Submitted to: Insect Molecular Biology
Publication Type: Peer Reviewed Journal
Publication Acceptance Date: 5/14/2010
Publication Date: 12/5/2010
Citation: Behura, S.K., Shukle, R.H., Stuart, J.J. 2010. Assessment of Structural Variation and Molecular Mapping of Insertion Sites of Desmar-like Elements in the Hessian Fly Genome. Insect Molecular Biology. 19(6):707-715. Interpretive Summary: The Hessian fly is a major insect pest of wheat in the United States. Genetic resistance in wheat is the most effective method for control of Hessian fly. However, new biotypes of the insect that can overcome formerly resistant wheat continue to appear. We have identified “mobile” genetic elements in the DNA of the Hessian fly. These mobile elements or “jumping genes” are known to cause mutations in genes. Further, the recent molecular characterization of a Hessian fly gene for virulence, a gene allowing the insect to live on resistant wheat, showed that the mutation causing virulence was due to insertion into the gene by a mobile genetic element. We have determined the location of these mobile genetic elements in the DNA of the Hessian fly. This knowledge can help in identifying more virulence genes in the Hessian fly that allow the pest to attack and overcome resistant wheat. Results from this study will help breeders and scientists facing the challenge of devising innovative methods to ensure the durability of resistant wheat to prevent yield loss due to Hessian fly infestation. The agricultural community (crop producers and commodity groups) will benefit from improved pest control that increases yield and quality without increasing costs.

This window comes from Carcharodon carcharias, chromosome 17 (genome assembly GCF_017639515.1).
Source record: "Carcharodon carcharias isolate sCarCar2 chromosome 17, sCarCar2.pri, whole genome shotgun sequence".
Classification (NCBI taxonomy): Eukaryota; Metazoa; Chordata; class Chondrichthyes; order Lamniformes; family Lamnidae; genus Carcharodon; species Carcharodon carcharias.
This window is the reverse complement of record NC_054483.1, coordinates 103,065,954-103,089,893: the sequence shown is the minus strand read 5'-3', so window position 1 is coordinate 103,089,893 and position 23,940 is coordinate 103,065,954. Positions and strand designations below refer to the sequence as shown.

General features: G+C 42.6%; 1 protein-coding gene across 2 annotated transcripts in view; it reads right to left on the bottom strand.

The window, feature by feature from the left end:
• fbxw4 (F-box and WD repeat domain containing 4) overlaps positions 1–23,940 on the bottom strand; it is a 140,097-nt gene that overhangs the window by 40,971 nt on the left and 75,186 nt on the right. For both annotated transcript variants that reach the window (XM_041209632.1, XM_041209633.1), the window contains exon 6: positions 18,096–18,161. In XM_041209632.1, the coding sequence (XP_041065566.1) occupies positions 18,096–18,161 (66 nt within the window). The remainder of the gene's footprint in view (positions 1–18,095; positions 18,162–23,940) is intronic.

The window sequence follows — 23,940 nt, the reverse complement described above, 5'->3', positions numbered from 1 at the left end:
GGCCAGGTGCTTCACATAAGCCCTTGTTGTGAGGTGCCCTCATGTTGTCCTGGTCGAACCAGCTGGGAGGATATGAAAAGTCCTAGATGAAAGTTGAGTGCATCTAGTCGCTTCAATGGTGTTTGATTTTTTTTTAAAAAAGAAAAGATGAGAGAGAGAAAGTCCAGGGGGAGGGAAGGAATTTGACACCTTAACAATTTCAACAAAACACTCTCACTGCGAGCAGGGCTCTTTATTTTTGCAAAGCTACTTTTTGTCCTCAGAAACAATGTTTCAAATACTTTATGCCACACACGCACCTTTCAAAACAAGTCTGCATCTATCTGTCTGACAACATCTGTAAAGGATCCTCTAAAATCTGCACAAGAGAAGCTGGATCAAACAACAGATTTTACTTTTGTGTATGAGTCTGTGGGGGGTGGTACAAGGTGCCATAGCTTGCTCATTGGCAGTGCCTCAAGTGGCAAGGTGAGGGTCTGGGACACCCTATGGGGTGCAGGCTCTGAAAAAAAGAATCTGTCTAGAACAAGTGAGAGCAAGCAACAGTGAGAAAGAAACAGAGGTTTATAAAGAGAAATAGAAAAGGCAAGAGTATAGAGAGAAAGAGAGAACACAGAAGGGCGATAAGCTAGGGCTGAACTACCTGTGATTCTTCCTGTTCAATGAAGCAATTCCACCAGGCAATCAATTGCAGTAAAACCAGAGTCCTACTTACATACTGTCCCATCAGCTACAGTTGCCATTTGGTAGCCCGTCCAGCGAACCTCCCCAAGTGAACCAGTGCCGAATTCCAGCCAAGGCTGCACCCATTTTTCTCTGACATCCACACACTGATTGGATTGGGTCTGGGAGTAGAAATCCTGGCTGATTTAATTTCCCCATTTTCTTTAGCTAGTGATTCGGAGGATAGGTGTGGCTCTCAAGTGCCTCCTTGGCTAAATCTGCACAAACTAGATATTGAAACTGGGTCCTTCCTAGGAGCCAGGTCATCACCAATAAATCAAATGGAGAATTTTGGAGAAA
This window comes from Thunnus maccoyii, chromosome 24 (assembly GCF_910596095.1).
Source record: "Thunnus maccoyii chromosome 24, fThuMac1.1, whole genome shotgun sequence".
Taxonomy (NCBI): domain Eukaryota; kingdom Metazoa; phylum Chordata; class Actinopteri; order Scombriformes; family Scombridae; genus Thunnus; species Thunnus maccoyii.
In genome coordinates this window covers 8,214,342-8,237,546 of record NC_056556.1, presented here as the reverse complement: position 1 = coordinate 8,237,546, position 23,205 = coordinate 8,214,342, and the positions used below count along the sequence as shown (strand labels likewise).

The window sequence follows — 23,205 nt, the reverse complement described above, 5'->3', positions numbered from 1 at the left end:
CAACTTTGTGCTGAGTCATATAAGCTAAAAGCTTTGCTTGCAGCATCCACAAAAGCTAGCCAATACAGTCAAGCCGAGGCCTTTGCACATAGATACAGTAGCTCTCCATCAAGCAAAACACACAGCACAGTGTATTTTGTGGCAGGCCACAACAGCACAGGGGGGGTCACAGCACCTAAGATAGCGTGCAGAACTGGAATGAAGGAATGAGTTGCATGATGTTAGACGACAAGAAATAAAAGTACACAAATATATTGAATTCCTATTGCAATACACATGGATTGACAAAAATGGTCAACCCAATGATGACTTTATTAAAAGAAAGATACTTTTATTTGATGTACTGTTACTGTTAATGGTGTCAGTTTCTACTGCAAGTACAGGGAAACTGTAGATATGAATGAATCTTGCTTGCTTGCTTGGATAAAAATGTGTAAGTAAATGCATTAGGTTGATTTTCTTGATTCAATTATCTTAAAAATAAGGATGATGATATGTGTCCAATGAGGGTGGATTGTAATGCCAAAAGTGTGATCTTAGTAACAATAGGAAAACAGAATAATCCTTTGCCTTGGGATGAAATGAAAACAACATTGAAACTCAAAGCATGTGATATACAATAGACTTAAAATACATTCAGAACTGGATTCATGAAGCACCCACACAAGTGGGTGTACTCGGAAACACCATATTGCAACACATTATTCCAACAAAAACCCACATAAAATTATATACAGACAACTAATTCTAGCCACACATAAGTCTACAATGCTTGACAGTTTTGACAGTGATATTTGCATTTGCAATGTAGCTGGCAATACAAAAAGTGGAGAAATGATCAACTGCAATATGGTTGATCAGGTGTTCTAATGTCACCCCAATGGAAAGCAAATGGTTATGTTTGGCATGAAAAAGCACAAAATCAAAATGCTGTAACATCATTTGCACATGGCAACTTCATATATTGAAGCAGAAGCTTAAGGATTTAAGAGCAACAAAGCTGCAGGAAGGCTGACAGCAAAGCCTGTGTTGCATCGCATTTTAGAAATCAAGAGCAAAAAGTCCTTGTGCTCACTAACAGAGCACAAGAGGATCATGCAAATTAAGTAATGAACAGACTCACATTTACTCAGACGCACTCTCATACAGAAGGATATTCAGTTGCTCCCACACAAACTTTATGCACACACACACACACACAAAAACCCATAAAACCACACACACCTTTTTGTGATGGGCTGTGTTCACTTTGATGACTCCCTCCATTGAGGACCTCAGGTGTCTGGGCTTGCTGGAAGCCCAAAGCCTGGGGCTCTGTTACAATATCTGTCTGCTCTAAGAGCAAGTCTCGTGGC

Technical Abstract: Hessian fly (Mayetiola destructor) is an agriculturally important pest of wheat. A mariner element (Desmar1) has been previously identified in the Hessian fly genome. Using Desmar1 as a probe, we isolated individual copies of Desmar-like elements from the Hessian fly genome cloned in bacterial artificial chromosomes (BAC) and studied their structural variability and flanking DNA sequences. The partial Desmar-like copies are relatively more abundant (~64%) than full length copies (~36%) in the Hessian fly genome. Most of the full length copies are consistently flanked by an EcoRI restriction site after 32-bp from one end and 66-bp from the other end of the mariner. Using an AFLP-PCR based method, we identified segregating polymorphisms associated with Desmar elements in a F2 mapping population. We were able to use the segregation data to localize the chromosomal position of three Desmar elements by linkage analysis. As paternal chromosomes are eliminated in Hessian fly during early embryogenesis, two-third of the AFLPs were expected to be polymorphic in the mapping population and this was observed for AFLPs anchored to full length Desmar copies but not to the partial copies. Thus, our data indicates that dead and partial Desmar-like copies are probably associated with lower polymorphic regions and may represent mariner graveyards in the Hessian fly genome.